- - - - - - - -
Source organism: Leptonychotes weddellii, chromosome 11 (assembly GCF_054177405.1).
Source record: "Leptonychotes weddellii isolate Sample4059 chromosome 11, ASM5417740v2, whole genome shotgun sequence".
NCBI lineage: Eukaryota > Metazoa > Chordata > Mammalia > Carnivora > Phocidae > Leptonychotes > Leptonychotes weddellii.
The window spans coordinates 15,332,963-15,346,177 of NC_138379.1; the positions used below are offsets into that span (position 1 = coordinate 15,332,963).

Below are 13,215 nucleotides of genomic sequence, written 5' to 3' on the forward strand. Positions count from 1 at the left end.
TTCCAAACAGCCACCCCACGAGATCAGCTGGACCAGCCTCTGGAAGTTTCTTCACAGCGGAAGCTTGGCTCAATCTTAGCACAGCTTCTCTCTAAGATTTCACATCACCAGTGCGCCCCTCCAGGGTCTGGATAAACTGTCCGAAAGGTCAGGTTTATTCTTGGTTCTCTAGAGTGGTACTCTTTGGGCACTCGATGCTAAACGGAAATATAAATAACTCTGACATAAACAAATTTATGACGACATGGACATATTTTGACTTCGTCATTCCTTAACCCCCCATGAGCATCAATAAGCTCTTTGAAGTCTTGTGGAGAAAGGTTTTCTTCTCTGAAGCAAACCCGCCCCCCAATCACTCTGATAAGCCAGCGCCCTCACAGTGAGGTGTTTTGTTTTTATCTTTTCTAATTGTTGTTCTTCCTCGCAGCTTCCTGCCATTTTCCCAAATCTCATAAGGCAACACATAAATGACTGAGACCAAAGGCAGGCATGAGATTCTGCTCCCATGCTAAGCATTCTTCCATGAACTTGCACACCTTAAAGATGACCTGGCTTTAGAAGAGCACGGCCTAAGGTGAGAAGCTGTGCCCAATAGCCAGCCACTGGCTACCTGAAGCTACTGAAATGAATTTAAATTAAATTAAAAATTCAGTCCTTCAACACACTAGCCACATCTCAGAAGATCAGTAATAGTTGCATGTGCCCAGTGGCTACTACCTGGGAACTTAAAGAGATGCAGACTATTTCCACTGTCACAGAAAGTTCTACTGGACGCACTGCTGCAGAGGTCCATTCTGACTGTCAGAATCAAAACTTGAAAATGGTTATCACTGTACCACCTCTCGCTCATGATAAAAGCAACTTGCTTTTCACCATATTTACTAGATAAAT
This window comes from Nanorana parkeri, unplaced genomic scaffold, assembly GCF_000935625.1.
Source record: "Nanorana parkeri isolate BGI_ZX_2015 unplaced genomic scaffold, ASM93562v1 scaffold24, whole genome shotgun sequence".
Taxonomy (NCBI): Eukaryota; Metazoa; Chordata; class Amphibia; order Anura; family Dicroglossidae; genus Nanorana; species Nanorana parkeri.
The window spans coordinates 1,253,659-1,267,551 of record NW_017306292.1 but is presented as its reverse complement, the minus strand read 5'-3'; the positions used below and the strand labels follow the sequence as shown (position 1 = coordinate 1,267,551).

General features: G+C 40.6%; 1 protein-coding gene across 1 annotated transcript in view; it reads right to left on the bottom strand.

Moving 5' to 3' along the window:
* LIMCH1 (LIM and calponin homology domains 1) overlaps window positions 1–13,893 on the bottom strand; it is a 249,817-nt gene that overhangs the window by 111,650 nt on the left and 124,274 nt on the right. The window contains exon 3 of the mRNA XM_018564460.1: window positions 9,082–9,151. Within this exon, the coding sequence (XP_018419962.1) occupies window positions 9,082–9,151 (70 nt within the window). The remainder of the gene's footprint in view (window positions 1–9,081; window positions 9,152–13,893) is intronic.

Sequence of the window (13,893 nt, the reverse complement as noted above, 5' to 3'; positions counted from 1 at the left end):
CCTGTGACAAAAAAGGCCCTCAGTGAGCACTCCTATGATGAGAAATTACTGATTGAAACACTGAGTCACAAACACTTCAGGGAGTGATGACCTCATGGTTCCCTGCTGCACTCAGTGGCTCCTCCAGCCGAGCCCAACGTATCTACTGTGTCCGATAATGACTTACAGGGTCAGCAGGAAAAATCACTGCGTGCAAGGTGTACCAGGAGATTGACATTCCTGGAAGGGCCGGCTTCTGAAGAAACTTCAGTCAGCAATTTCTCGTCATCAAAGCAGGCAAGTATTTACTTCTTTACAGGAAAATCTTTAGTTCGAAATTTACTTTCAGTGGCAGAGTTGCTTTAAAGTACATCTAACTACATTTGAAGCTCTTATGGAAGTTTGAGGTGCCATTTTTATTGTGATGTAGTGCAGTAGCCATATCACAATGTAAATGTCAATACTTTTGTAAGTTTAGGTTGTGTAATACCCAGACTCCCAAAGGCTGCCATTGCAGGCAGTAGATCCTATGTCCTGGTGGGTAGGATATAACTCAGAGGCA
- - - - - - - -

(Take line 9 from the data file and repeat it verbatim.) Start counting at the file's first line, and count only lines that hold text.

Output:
Taxonomy (NCBI): Eukaryota; Metazoa; Chordata; class Amphibia; order Anura; family Dicroglossidae; genus Nanorana; species Nanorana parkeri.